What hurts even more is an another lot of shows which start with an ostensibly new and fresh idea showing a girl in the lead role, usually indicating a social change. The girl is depicted as an ambitious career driven women. The show in the beginning is vocal of women and other social issues until within six months the plotline changes and she lands up marrying. The popular show Balika Vadhu came out amidst great popularity and was hailed as the show that is here for a change. However, the pretentiousness of the same knows no bounds. Here I give you a food for thought. Amidst my other objections, recent one is why the ideal women Anandi set aside her role as a village head, a teacher or a woman with an agenda. Why she, too, locked her within the four walls of her new home, the family which was supposed to be a lot more modern than her previous in-laws.

Apart from these, why do the family shown in these series are all elite and  upper class. Why people from different religions and communities do not get represented.

With great power comes a greater responsibility. It is understandable that these shows are produced in a competitive and commercial environment but whoever said that creativity, productivity and commerce cannot go hand in hand. Several directors and producers these days are coming out with movies with fresh and new ideas and treatment. Yet, they are commercial, popular and are proving to be successful. Take for instance the low budget grosser of 2012 Vicky donor, Kahani an English Vinglish. It means that audience today is matured and ready to accept fresh and creative concepts. Like Cinema, tv shows in a newer mould will be more than welcome. The common people of the country are not to be fooled anymore. It is not for  no reason that a show like Bade Acche Lagte hain got the national award and was a TRP gainer too.( At least in the beginning.) Even if over night changes cannot take place. There is no imminent ray of hope or a silver lightning.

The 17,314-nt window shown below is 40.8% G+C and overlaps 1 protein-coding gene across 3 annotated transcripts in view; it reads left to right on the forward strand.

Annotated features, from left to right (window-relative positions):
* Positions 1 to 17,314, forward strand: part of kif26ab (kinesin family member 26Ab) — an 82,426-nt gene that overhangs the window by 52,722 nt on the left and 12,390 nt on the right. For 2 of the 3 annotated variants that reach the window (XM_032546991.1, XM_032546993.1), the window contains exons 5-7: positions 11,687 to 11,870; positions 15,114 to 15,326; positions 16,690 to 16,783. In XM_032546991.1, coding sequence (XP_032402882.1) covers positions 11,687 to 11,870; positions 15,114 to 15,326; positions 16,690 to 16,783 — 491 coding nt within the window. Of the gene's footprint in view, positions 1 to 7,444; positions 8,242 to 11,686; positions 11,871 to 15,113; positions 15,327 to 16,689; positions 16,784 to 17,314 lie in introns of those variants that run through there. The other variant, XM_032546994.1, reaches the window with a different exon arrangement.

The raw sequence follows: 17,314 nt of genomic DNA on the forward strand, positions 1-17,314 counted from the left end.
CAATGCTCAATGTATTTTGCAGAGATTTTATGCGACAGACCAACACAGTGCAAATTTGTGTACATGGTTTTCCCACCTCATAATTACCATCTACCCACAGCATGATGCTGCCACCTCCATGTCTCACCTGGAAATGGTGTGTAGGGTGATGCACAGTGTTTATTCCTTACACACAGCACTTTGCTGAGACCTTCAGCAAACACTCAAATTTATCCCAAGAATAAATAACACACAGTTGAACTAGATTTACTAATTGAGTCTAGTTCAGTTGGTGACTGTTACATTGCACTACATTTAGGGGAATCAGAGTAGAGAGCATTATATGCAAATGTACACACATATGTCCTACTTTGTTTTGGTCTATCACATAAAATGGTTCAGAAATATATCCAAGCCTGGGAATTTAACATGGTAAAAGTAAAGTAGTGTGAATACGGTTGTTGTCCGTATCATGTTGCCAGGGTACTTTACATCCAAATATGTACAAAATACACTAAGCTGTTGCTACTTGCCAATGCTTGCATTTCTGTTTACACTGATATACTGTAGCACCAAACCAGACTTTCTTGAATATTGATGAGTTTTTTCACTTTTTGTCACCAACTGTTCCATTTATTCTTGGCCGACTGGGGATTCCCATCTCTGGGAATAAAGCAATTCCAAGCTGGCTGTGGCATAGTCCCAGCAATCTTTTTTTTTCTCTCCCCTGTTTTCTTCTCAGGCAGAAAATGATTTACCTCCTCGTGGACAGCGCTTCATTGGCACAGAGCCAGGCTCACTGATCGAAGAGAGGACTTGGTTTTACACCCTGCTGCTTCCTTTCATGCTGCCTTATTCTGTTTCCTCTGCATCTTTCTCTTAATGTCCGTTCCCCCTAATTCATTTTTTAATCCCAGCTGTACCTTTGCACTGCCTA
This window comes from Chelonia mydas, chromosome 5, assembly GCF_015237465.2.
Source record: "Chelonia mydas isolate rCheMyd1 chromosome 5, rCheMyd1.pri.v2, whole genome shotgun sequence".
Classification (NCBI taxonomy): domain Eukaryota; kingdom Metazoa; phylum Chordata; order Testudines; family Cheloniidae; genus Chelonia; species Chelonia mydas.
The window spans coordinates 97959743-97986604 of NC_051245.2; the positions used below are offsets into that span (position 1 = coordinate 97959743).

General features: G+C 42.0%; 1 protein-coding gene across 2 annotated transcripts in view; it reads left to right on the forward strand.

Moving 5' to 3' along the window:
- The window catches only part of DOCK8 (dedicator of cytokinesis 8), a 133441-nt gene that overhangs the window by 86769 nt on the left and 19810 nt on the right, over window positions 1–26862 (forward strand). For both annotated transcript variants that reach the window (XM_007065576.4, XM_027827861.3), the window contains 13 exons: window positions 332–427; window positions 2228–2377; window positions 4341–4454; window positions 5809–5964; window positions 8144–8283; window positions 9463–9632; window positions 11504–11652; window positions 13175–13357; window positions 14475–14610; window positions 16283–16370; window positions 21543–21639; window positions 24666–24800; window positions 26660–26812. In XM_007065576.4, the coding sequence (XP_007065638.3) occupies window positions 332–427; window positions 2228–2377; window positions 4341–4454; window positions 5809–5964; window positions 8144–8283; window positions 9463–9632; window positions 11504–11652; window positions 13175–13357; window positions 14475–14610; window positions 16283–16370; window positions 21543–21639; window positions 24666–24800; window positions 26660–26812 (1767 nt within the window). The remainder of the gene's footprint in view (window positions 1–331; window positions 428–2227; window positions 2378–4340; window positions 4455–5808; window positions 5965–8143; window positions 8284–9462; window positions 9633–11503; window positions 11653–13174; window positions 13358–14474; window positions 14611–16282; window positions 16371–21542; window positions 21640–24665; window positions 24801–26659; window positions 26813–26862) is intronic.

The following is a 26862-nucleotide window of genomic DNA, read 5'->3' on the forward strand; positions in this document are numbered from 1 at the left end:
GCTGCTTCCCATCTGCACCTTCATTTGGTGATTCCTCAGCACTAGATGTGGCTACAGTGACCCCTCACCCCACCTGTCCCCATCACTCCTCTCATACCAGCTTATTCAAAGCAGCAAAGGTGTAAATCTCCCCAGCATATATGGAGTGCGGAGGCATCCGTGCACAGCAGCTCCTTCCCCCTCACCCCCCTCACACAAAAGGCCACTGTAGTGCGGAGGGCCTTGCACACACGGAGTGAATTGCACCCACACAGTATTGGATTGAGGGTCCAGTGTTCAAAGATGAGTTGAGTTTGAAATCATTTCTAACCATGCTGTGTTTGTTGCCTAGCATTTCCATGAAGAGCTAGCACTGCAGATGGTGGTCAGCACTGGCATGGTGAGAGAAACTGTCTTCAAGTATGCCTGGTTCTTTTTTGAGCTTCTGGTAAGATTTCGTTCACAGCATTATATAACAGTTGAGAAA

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Deepika Mehra

Deepika Mehra

Looking for the meaning of my life, I have reached writing.